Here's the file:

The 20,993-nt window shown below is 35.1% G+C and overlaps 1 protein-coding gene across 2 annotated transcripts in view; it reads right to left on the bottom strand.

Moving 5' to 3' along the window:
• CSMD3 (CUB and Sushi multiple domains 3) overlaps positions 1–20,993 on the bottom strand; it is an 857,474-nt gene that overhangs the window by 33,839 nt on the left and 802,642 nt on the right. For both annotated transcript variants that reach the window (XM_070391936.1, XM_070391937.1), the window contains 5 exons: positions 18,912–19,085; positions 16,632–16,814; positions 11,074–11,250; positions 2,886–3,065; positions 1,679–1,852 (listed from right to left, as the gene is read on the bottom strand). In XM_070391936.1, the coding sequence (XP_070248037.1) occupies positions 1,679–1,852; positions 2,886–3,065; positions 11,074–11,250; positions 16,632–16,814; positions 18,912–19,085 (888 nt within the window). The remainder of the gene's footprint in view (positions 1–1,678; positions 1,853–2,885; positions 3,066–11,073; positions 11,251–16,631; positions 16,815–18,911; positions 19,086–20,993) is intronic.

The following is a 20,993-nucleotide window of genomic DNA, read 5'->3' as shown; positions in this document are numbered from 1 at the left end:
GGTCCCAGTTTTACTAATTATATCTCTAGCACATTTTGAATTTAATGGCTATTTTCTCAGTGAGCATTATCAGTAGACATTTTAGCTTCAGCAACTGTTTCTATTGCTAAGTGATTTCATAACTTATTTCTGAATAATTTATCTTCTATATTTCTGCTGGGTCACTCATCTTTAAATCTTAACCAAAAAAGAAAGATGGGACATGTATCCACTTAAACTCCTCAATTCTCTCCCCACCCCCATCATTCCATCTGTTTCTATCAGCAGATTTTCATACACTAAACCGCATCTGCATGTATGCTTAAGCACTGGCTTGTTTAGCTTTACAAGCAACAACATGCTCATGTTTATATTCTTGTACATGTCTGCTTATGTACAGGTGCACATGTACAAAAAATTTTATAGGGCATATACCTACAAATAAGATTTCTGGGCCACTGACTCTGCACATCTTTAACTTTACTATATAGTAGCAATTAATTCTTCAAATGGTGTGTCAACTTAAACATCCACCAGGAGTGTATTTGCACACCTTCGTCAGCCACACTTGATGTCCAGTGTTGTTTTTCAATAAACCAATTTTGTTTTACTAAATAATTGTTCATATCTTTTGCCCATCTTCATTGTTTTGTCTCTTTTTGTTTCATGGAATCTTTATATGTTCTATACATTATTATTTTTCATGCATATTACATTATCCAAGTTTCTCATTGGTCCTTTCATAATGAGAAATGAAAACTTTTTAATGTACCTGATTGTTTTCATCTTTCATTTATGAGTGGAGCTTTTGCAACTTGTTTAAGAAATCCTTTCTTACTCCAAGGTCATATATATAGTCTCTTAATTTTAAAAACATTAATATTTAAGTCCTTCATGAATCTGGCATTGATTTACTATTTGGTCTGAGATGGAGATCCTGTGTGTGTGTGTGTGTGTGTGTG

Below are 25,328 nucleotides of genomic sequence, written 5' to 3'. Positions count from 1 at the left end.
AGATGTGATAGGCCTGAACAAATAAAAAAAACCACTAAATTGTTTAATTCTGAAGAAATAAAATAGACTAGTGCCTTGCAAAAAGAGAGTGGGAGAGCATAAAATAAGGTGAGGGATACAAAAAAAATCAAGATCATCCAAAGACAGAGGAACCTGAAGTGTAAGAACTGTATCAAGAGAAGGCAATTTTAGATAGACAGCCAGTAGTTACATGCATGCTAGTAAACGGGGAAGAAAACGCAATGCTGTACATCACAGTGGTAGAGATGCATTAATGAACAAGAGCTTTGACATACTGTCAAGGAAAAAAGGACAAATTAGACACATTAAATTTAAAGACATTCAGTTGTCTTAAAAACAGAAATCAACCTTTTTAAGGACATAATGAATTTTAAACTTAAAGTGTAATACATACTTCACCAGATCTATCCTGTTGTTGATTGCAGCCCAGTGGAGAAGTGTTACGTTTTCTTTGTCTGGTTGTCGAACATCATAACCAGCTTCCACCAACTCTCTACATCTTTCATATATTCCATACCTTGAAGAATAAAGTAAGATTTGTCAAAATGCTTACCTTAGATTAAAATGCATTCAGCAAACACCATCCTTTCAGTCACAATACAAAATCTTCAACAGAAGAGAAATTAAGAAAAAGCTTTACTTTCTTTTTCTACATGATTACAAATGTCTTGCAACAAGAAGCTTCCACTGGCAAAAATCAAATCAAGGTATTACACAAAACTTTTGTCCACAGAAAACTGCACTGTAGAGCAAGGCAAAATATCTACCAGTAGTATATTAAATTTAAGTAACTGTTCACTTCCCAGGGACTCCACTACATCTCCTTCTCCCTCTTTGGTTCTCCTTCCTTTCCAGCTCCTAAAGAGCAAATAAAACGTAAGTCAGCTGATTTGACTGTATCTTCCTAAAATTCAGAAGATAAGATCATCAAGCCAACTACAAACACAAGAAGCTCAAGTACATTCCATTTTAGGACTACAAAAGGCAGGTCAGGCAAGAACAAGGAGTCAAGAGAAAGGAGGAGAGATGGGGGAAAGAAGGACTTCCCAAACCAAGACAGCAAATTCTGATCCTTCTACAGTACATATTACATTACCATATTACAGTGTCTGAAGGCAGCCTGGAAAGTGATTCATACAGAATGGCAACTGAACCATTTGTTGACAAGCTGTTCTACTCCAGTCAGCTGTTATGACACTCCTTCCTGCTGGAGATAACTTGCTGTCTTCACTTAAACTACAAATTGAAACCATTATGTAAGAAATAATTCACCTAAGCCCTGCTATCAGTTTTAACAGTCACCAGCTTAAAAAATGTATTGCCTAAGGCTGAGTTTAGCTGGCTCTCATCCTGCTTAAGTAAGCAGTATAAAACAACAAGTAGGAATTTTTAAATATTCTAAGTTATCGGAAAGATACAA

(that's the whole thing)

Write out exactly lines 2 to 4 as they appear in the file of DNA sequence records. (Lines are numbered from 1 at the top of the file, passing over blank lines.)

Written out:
Moving 5' to 3' along the window:
• CSMD3 (CUB and Sushi multiple domains 3) overlaps positions 1–20,993 on the bottom strand; it is an 857,474-nt gene that overhangs the window by 33,839 nt on the left and 802,642 nt on the right. For both annotated transcript variants that reach the window (XM_070391936.1, XM_070391937.1), the window contains 5 exons: positions 18,912–19,085; positions 16,632–16,814; positions 11,074–11,250; positions 2,886–3,065; positions 1,679–1,852 (listed from right to left, as the gene is read on the bottom strand). In XM_070391936.1, the coding sequence (XP_070248037.1) occupies positions 1,679–1,852; positions 2,886–3,065; positions 11,074–11,250; positions 16,632–16,814; positions 18,912–19,085 (888 nt within the window). The remainder of the gene's footprint in view (positions 1–1,678; positions 1,853–2,885; positions 3,066–11,073; positions 11,251–16,631; positions 16,815–18,911; positions 19,086–20,993) is intronic.

The following is a 20,993-nucleotide window of genomic DNA, read 5'->3' as shown; positions in this document are numbered from 1 at the left end: